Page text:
Friday, April 4, 2008

The NFA Concert Band Spring Concert - "War and Peace"

The Slater Building on the Norwich Free Academy campusMarch here in New England didn't exactly go out like the lamb that it was supposed to. Rather, the first day of April came in on torrents of rain and wind that threatened to blow away anyone who dared to go out in it. Winter has hung on more like a falcon with a grip that just won't let go rather than a cute little lamb and I'm seriously beginning to despair of Spring ever being able to muscle its way in!

Despite all that, though, Wednesday was a beautifully brilliant day with skies so blue it couldn't help but give you hope of warmer days to come. At least that's what I kept telling myself as I shiveringly walked around the Norwich Free Academy campus snapping pictures in the cold and wind while waiting for the start of Amanda's Spring Concert that was being held that evening.

NFA Concert Band Promo FlyerThe 2008 Spring Concert featuring Jazz Band, Orchestra, and Concert Band was held on Wednesday, April 2nd in the Slater Auditorium on the campus of the Norwich Free Academy (it's located in the building that sits below that lovely tower in the picture above) and for this concert Mr. McDonald, band director, had chosen music that was composed either about or during time of war. He wasn't making a political statement as that's not his job as band director but rather going with a theme which proved to have some very good musical pieces. Amanda was a little worried during pre-concert rehearsal that this "might not be their best concert" as she had sent me a text message saying just that but happily, that proved not to be the case and the concert was - as always - inspiring.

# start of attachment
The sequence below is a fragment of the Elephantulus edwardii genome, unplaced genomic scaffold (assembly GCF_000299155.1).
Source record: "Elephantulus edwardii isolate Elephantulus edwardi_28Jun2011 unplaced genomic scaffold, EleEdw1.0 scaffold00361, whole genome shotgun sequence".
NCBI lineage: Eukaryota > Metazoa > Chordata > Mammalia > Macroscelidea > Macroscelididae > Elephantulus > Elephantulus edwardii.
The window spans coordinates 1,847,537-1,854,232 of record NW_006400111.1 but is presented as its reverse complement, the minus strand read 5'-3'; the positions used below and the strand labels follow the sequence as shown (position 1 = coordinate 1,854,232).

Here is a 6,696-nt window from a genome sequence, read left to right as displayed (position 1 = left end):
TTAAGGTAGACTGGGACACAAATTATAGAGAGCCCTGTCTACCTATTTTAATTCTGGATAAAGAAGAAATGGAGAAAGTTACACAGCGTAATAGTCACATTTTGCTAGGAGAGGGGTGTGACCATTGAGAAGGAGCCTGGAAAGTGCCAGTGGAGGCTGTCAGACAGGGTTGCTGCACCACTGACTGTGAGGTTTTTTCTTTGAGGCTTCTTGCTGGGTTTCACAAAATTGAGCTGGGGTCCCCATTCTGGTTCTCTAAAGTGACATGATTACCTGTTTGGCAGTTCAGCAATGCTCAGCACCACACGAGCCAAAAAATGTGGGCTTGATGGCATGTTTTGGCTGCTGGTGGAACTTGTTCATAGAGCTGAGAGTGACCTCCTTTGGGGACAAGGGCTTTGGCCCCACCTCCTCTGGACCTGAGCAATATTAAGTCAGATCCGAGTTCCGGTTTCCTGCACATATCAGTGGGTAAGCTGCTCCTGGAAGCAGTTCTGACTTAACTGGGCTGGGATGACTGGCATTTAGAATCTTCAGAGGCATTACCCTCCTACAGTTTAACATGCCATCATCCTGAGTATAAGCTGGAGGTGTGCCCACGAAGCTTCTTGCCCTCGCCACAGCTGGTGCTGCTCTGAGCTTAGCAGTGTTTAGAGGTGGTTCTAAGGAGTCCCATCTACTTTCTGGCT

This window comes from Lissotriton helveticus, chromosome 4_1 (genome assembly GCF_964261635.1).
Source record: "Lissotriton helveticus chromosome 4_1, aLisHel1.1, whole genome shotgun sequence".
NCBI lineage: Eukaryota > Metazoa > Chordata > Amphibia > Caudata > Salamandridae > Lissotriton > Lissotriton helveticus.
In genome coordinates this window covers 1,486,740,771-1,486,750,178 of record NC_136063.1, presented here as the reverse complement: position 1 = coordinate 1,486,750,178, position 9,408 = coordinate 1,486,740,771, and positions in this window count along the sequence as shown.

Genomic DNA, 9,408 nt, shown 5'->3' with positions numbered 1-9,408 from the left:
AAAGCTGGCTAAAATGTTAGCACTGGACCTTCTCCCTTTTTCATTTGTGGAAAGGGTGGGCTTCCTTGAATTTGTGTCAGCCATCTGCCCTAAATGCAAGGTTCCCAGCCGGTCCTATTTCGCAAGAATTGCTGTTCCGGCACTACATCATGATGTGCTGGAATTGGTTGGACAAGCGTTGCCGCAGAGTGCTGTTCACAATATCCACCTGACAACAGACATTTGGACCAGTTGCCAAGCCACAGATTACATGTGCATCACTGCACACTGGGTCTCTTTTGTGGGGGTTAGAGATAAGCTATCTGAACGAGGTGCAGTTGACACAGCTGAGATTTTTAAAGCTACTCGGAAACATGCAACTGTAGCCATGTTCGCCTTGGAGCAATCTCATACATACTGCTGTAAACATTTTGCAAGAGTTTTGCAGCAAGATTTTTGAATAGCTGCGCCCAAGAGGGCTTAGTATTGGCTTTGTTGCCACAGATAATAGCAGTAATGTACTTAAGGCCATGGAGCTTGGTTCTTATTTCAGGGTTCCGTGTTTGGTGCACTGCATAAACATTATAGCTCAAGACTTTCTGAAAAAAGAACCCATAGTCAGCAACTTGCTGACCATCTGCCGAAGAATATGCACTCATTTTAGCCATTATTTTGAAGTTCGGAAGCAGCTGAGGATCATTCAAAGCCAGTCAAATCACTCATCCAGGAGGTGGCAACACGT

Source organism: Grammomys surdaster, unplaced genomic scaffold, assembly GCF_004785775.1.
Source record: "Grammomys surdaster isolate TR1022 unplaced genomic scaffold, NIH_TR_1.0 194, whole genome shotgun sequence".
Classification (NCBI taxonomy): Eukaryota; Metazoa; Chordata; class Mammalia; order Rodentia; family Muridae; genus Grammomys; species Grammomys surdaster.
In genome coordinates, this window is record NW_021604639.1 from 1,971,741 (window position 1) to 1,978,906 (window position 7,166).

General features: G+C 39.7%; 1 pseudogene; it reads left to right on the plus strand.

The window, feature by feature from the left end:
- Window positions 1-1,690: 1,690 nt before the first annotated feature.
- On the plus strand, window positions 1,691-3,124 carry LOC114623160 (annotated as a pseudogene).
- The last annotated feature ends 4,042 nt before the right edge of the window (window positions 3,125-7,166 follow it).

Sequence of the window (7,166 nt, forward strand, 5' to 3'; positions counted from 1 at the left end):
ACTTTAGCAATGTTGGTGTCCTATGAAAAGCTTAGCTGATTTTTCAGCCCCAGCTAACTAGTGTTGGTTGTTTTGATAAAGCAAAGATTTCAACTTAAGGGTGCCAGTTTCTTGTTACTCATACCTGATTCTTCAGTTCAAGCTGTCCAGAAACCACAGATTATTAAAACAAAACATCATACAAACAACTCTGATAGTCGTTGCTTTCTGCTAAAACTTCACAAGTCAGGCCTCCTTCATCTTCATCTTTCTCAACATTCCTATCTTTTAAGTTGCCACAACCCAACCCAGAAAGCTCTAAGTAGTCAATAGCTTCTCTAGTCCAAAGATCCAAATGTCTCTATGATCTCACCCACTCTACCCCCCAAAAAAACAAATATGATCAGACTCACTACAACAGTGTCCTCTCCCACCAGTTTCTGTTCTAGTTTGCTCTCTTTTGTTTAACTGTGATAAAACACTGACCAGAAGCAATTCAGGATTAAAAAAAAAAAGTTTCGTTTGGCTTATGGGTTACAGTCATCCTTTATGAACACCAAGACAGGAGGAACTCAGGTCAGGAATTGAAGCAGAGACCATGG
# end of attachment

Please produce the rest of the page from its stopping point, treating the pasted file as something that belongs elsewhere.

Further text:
Opening the concert was the Jazz Band with a snappy rendition of Mucho Magambo by Evan Rea. This is a piece they plan on playing when they perform in the upcoming "Jazz on the Sound" concert to be held at Waterford High School on May 2nd. If they play it half as well as they did Wednesday night, it's sure to be a hit as there was no way that I was going to keep my toe from tapping and my head from bobbing along with the music. It's infectious to watch Eric Hutchinson, the Jazz Band Director, move along with the music that the Jazz Band is producing and it's easy to see that the kids who make up the band are having a fantastic time, too. They were several outstanding solos during this piece and I'm sure whoever the parents were of those students they were very proud and rightly so. Well done!